North Carolina State student supports wildlife conservation in Africa

On a hot August day in Kasanka National Park in northern Zambia, Matt Snider climbs out of the backseat of a Toyota Land Cruiser and walks into a nearby patch of forest. As he walks through a maze of low branches and intertwining roots, Snider periodically stops to set camera traps on the surrounding trees. The cameras will act as Snider’s eyes in the coming months, taking pictures of animals as they walk, climb or crawl.

Snider, who is a doctoral student studying fisheries, wildlife, and conservation biology at NC State, uses the cameras to examine Kasanka’s wildlife for his thesis and to help park conservation initiatives. This includes a project focused on understanding the reaction of local predators to the annual arrival of straw-colored fruit bats in the park.

Between October and December each year, around 5 to 10 million straw-colored fruit bats from around the world congregate in the evergreen swamp forest of Kasanka where they feed and rest. “This migration is quite unique,” ​​says Snider. “It’s the only event in the world where such a large number of migrating mammals congregate in one place.”

Research by scientists at the Max Planck Institute for Ornithology shows that annual migration provides many ecosystem benefits, including reforestation. Indeed, as the bats eat throughout their stay in Kasanka, they disperse the seeds in the deforested areas. These seeds eventually grow into trees and other types of vegetation.

Straw-colored fruit bats. Photo by Konrad Bidziński via Creative Commons (CC BY-SA 4.0)

Unfortunately, migration is facing increasing pressure from habitat loss and other threats. In fact, according to the Kasanka Trust, which manages the park, commercial farms have already cleared more than 24,000 acres within a 3.2-mile buffer zone surrounding the park.

Since arriving in Kasanka, Snider has set up more than 50 camera traps in the park’s swamp forest in an effort to capture images of mongooses, genets and other animals known to prey on the fruit bats that roost there. . The images will help Kasanka’s wildlife management team better understand how predators might react to shifting bat populations in the park as habitat loss continues.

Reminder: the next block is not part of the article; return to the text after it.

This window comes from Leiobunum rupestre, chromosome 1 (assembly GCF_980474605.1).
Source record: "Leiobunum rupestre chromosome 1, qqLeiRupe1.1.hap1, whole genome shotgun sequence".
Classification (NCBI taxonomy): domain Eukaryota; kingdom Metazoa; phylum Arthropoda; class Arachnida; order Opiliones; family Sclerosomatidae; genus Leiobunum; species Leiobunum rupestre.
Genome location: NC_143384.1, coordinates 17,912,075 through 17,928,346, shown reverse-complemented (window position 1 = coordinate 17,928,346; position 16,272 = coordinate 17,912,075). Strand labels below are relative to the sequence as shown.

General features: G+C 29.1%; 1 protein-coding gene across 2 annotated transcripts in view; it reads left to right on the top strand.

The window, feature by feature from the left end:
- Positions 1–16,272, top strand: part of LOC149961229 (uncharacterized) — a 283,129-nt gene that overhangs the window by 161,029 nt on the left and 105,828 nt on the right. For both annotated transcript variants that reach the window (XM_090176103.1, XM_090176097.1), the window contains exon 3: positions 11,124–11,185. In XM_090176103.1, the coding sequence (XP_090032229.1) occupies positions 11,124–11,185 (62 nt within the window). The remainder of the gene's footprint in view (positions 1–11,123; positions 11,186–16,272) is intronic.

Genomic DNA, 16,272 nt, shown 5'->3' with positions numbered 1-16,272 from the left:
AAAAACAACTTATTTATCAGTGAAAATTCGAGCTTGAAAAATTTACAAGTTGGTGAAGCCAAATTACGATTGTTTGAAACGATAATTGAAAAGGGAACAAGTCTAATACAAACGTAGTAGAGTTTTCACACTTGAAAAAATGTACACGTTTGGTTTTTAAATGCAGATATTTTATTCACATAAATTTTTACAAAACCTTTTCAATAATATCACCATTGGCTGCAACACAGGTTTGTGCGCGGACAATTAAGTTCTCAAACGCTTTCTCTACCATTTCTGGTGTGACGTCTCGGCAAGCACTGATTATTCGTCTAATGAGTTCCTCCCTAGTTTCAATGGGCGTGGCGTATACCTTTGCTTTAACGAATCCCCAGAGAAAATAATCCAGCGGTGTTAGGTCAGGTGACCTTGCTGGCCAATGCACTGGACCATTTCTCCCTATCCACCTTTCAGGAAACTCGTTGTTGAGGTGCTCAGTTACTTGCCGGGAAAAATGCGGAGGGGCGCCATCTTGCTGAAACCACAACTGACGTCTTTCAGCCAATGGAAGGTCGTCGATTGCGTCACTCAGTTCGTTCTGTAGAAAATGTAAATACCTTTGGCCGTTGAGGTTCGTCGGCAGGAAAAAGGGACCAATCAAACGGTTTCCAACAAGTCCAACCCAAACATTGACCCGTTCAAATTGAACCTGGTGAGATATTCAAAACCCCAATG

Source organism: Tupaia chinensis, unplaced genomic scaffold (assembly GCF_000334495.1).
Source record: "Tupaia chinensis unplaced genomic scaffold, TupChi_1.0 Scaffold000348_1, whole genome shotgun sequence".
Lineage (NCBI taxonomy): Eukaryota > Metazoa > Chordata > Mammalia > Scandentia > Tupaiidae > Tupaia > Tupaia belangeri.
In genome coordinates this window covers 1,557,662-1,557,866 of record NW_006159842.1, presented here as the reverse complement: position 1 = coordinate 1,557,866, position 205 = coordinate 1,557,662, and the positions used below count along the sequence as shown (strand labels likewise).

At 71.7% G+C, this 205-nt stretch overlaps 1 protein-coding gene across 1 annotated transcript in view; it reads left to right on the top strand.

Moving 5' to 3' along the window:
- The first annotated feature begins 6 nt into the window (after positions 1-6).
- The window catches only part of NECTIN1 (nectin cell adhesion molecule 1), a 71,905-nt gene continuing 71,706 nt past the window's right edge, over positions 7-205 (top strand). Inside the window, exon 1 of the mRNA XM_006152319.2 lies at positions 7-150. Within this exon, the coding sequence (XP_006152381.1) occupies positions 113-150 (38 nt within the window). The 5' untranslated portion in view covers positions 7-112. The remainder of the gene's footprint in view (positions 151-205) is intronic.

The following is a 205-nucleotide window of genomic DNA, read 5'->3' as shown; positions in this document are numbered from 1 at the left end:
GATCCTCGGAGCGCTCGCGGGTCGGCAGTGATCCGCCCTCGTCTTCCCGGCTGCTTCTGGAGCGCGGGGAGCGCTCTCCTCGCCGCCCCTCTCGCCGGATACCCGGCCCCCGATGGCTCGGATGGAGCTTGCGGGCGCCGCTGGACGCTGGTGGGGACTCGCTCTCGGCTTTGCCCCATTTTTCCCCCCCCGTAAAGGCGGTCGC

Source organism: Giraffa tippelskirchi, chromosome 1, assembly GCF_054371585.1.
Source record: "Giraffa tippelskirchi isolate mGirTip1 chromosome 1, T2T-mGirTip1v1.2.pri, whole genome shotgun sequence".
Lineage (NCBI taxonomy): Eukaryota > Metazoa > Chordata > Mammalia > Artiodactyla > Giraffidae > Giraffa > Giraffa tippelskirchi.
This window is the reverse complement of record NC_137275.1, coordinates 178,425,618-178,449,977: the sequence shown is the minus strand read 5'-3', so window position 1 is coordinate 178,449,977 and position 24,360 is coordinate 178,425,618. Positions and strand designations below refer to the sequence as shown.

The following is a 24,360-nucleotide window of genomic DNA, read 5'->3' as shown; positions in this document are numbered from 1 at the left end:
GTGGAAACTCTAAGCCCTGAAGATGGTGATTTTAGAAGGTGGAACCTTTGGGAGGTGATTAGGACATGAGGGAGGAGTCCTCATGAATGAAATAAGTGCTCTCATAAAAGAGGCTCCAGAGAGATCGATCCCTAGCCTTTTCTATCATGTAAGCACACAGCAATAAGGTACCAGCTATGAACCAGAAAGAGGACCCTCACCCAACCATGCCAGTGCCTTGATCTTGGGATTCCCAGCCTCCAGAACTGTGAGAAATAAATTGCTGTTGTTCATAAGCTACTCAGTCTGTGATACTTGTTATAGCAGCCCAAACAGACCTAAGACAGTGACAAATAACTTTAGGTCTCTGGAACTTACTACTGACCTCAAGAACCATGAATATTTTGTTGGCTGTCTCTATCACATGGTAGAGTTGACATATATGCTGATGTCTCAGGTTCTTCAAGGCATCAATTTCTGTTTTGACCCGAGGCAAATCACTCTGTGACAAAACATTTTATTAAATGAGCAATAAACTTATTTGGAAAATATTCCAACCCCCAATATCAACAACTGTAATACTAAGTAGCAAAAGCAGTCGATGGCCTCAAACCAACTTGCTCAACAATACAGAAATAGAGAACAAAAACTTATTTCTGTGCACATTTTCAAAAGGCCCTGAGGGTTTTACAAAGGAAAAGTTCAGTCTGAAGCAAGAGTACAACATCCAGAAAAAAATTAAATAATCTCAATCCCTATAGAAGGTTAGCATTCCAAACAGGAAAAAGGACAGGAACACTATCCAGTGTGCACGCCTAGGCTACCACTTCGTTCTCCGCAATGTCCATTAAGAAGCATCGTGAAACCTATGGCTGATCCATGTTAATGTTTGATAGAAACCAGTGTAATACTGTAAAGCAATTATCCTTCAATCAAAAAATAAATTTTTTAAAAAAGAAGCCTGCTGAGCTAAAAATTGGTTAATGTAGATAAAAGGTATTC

“Migration really creates a glut of resources for predators. So there is concern that an extirpation of these bats could cause local predator populations to decline,” Snider said.

Predators are an important part of a healthy ecosystem, controlling the size of prey populations and reducing the intensity of competition within a community. By providing the Kasanka management team with a better understanding of how predators respond to migrating straw-colored fruit bats, they can adopt conservation measures to protect the park’s evergreen swamp forest. and the surrounding natural landscape from habitat degradation, ensuring that fruit bat and predator populations remain healthy.

In addition to studying Kasanka’s predators, Snider also deployed about 30 camera traps across the park to assess the presence and population health of several antelope species, including the Defassa waterbuck, sable antelope , roan antelope and Lichtenstein’s hartebeest. These species, which are already rare and rarely seen in Kasanka, face increasing pressure from habitat loss and poaching, the latter being particularly prevalent.

A female Defassa waterbuck walks past a camera trap in Kasanka <a class=National Park in Zambia – NC State Student Supports Wildlife Conservation in Africa – College of Natural Resources News – NC State University” class=”wp-image-20201″ data-lazy-srcset=”×576.jpg 1024w,×169.jpg 300w,×432.jpg 768w, 1500w” data-lazy-sizes=”(max-width: 1024px) 100vw, 1024px” data-lazy-src=”×576.jpg”/>
A female Defassa waterbuck walks past a camera trap in Kasanka National Park in Zambia. Photo provided by Matt Snider.

Poaching for wildlife is at its peak during the rainy season in Kasanka, with poachers mainly targeting small antelope for their meat and income. The park currently employs over 25 law enforcement scouts who work in five-man security patrols. Since 2019, park patrols have made more than 45 poaching-related arrests and removed more than 850 snares.

Snider routinely analyzes camera trap footage for poachers and reports his findings to Kasanka’s law enforcement scouts. This includes information on where, when and how frequently poaching activities occur. “Some of my data from the camera traps has been very helpful to law enforcement in the park,” he said. “A number of my cameras actually detected poachers in parts of the park where poaching activity was less known.”

The images from Snider’s park-wide cameras will ultimately help Kasanka implement effective anti-poaching and conservation measures in areas where antelope and other species of concern are prevalent.

Leaving Kasanka, Snider plans to leave the camera traps with the park management. He is currently training scouts to use the cameras and manage data through Wildlife Insights, a new online platform that uses artificial intelligence to automatically identify animals in camera trap images.

North Carolina State student Matt Snider (left) instructs three of Kasanka National Park's law enforcement scouts on how to use camera traps.  Photo provided.
North Carolina State student Matt Snider (left) instructs three of Kasanka National Park’s law enforcement scouts on how to use camera traps. Photo provided.

“The research cycle should no longer depend on a scientist like me,” Snider said. “Scouts can now be the enduring presence on the ground and continue camera trap projects to benefit conservation efforts over time.”

Snider added: “Capacity building like this is key to breaking the colonial model of outside researchers coming to conduct research but not leaving the skills or tools for sustainable, local-led conservation practices after their departure.

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